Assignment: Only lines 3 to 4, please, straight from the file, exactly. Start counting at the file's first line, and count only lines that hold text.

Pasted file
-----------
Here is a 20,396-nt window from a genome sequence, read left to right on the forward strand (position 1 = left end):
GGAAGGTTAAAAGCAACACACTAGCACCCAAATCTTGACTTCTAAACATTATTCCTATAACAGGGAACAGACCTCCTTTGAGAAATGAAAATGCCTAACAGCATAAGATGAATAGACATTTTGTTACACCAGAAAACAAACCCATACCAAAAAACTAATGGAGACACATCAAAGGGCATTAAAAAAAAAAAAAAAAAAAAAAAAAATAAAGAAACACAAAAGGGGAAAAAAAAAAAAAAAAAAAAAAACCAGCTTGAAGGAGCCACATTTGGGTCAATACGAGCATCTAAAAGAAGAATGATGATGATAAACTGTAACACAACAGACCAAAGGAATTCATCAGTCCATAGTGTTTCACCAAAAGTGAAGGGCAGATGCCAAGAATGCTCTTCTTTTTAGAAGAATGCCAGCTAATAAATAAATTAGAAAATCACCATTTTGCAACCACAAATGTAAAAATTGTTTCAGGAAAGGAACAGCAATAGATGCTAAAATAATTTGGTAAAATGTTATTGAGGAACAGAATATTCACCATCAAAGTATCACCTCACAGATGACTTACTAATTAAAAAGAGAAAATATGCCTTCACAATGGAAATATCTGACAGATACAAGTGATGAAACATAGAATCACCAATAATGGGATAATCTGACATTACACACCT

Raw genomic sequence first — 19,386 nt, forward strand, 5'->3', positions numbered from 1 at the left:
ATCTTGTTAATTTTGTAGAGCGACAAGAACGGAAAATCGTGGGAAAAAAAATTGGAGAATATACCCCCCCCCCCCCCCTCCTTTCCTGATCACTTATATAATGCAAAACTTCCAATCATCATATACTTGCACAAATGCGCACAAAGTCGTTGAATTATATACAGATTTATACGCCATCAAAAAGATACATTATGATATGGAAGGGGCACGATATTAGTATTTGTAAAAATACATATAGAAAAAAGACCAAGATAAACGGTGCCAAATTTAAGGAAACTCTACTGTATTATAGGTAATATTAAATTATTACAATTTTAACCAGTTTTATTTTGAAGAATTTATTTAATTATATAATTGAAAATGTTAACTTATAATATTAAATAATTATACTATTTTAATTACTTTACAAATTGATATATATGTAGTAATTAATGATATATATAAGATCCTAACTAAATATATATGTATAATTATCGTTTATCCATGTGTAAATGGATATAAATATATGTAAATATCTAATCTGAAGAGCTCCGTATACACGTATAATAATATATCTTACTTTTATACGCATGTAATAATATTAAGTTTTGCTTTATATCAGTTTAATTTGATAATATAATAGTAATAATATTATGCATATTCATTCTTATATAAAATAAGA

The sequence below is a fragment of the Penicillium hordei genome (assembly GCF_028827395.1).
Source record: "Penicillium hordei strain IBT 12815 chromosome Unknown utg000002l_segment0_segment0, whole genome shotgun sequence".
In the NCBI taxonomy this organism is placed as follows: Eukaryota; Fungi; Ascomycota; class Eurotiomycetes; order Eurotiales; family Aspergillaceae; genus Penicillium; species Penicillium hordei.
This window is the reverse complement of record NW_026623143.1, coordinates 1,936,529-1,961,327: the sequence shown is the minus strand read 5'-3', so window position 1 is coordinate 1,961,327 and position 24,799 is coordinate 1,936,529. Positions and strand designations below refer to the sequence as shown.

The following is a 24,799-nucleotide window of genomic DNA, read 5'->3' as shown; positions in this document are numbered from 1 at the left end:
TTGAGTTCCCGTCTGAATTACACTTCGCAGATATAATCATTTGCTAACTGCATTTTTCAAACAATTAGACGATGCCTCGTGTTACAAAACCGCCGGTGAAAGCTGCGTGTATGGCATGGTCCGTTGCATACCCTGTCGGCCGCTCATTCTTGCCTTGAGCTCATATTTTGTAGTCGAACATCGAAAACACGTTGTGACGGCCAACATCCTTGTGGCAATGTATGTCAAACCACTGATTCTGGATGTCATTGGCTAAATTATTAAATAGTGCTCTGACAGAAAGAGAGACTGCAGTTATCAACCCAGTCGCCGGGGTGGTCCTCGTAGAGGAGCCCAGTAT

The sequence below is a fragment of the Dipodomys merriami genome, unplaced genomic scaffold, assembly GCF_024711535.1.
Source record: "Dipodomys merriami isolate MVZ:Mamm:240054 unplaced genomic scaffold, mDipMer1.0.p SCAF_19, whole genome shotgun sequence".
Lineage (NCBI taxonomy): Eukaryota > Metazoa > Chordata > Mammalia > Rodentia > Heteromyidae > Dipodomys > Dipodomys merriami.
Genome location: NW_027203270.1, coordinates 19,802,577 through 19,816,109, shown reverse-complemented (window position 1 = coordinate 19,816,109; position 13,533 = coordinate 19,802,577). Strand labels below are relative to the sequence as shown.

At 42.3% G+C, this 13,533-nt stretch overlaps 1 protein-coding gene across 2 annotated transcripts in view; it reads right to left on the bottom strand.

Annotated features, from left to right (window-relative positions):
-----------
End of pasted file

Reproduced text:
Raw genomic sequence first — 19,386 nt, forward strand, 5'->3', positions numbered from 1 at the left:
ATCTTGTTAATTTTGTAGAGCGACAAGAACGGAAAATCGTGGGAAAAAAAATTGGAGAATATACCCCCCCCCCCCCCCTCCTTTCCTGATCACTTATATAATGCAAAACTTCCAATCATCATATACTTGCACAAATGCGCACAAAGTCGTTGAATTATATACAGATTTATACGCCATCAAAAAGATACATTATGATATGGAAGGGGCACGATATTAGTATTTGTAAAAATACATATAGAAAAAAGACCAAGATAAACGGTGCCAAATTTAAGGAAACTCTACTGTATTATAGGTAATATTAAATTATTACAATTTTAACCAGTTTTATTTTGAAGAATTTATTTAATTATATAATTGAAAATGTTAACTTATAATATTAAATAATTATACTATTTTAATTACTTTACAAATTGATATATATGTAGTAATTAATGATATATATAAGATCCTAACTAAATATATATGTATAATTATCGTTTATCCATGTGTAAATGGATATAAATATATGTAAATATCTAATCTGAAGAGCTCCGTATACACGTATAATAATATATCTTACTTTTATACGCATGTAATAATATTAAGTTTTGCTTTATATCAGTTTAATTTGATAATATAATAGTAATAATATTATGCATATTCATTCTTATATAAAATAAGA